Pastor Greg Laurie, the founder of the Harvest churches in California and Hawaii as well as the Harvest Crusades, had a candid conversation about faith, racial reconciliation, and justice reform with U.S. Senator Tim Scott, a black Republican from South Carolina. The interview, recorded for Harvest’s church services last weekend, touched on the subject of police reform ahead of the Senate’s unveiling of the “Justice Act.”
The “Justice Act” is the most ambitious GOP policing reform proposal in years, a direct response to the massive public protests over the death of George Floyd and other black Americans. Senate Republicans unveiled proposed changes to police procedures and accountability Wednesday, countering Democratic policing legislation with a bill that stays clear of federal mandates.
The GOP proposal includes an enhanced use-of-force database, restrictions on chokeholds, and new commissions to study law enforcement and race. Senate Majority Leader Mitch McConnell said the chamber will move swiftly to floor debate next week.
Character-Driven Law Enforcement
In their discussion, both Sen. Scott and Pastor Laurie both condemned racism and applauded what Scott calls “character-driven law enforcement.” The two addressed the importance of balance in police reform and the struggle that comes with being simultaneously anti-racist and pro-law enforcement.
“I believe God has established law enforcement. I believe racism is a real problem in our country. And I think we need to talk about it. And I don’t know why you have to be in one camp or the other,” said Laurie.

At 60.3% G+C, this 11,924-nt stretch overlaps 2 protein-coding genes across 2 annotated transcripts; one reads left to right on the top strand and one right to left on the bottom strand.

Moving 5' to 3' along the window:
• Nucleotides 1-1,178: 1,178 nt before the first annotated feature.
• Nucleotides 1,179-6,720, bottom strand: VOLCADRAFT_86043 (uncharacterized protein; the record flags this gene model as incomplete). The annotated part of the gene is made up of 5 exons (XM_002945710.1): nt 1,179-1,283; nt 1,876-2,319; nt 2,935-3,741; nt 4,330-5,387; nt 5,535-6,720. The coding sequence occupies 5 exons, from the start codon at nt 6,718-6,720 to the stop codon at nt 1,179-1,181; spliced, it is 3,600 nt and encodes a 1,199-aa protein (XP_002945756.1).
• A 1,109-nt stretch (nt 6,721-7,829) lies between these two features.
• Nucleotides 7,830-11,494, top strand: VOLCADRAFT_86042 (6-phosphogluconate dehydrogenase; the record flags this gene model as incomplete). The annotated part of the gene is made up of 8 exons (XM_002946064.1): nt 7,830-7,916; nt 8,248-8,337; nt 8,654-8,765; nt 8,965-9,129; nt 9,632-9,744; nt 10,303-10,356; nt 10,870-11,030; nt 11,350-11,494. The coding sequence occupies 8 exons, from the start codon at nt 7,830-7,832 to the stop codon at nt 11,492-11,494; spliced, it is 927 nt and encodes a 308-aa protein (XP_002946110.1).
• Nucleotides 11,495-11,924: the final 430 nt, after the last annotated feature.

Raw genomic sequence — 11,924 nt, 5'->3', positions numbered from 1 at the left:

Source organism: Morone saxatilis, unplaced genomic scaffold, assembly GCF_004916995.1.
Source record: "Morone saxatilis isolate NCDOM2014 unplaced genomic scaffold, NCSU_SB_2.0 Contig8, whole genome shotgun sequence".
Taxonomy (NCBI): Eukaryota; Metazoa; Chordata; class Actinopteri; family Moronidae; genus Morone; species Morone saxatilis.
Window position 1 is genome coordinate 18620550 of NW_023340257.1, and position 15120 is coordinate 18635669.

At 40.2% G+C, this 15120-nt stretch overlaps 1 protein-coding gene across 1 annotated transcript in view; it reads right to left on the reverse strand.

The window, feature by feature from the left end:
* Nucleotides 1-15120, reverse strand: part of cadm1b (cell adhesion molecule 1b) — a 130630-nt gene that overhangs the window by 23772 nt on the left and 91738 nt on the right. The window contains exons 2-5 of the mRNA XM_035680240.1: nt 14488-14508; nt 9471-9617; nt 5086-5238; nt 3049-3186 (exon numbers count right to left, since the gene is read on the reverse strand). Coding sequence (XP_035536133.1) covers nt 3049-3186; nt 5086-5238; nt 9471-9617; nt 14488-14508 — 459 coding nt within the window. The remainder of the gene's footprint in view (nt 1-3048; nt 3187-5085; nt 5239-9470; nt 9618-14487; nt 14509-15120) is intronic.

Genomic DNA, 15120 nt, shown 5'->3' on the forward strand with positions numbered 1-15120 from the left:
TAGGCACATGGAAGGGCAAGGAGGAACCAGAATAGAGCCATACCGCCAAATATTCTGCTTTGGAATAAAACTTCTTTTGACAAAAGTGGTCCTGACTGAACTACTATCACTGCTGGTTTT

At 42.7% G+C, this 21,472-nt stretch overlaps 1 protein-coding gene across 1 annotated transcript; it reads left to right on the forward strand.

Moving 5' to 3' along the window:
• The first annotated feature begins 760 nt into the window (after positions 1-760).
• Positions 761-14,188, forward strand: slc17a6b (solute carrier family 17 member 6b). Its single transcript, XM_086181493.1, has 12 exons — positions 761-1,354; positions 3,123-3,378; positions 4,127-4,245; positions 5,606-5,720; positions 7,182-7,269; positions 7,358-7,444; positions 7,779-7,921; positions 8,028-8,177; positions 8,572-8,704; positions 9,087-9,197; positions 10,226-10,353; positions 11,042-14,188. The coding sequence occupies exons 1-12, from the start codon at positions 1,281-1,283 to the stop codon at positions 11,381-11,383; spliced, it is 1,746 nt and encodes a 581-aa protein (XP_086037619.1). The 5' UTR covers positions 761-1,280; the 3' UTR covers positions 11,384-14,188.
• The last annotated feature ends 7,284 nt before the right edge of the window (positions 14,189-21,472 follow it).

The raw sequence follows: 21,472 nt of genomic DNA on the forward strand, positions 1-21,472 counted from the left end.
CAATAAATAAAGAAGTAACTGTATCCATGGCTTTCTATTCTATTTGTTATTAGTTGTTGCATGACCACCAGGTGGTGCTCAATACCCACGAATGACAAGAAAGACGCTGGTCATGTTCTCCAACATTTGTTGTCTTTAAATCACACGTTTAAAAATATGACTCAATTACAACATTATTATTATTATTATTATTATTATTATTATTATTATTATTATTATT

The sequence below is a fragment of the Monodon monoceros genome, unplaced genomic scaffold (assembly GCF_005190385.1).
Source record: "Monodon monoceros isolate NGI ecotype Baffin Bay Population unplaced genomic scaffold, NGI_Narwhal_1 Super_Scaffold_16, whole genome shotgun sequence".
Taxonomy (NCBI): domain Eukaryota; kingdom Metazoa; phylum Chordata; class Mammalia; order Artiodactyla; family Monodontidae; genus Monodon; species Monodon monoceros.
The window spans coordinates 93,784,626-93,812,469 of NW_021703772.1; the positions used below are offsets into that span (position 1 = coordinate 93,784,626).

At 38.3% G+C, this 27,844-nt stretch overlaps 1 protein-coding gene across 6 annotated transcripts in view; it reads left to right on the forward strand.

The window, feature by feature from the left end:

“I can be pro-law enforcement and pro-communities of color. You can be both,” agreed Scott. “God is not colorblind. He actually loves diversity. He embraces diversity, and we should too, and we should treat each other according to Matthew 22, verse 39. We should treat each other as we would want to be treated.”
‘Choose the Lord’s Side. God Must Be Invited into the Conversation for Lasting Change’
The South Carolina senator shared that ultimately his relationship with Christ is what motivates and strengthens him to continue the fight against racism. He and Laurie agreed that God must be invited into the conversation if society is to seek lasting change.
“So if we’re going to treat the subject right, we have to view it not from my view up, but from the Lord’s view down, and that’s the best way for us to make progress in this nation. And unfortunately, most of us are picking sides,” Scott noted.
“Choose the Lord’s side. And I don’t mean to be overly religious because in my opinion, this is not about religion. This is about a personal relationship that transformed the way I see others because it first transformed how I see myself. And if I will take that new transformed self, who, before I was saved, I was filled with iniquity, driven by sin, driven by my instinctual luxuries or lusts, so to speak,” he continued.
“Now, as a born again believer, I’m driven by the gospel of Jesus Christ, so I don’t look for a black solution or a white solution or a blue solution. I look for a God solution. And that means I have to start there, end there and in the middle, stay there,” Scott explained.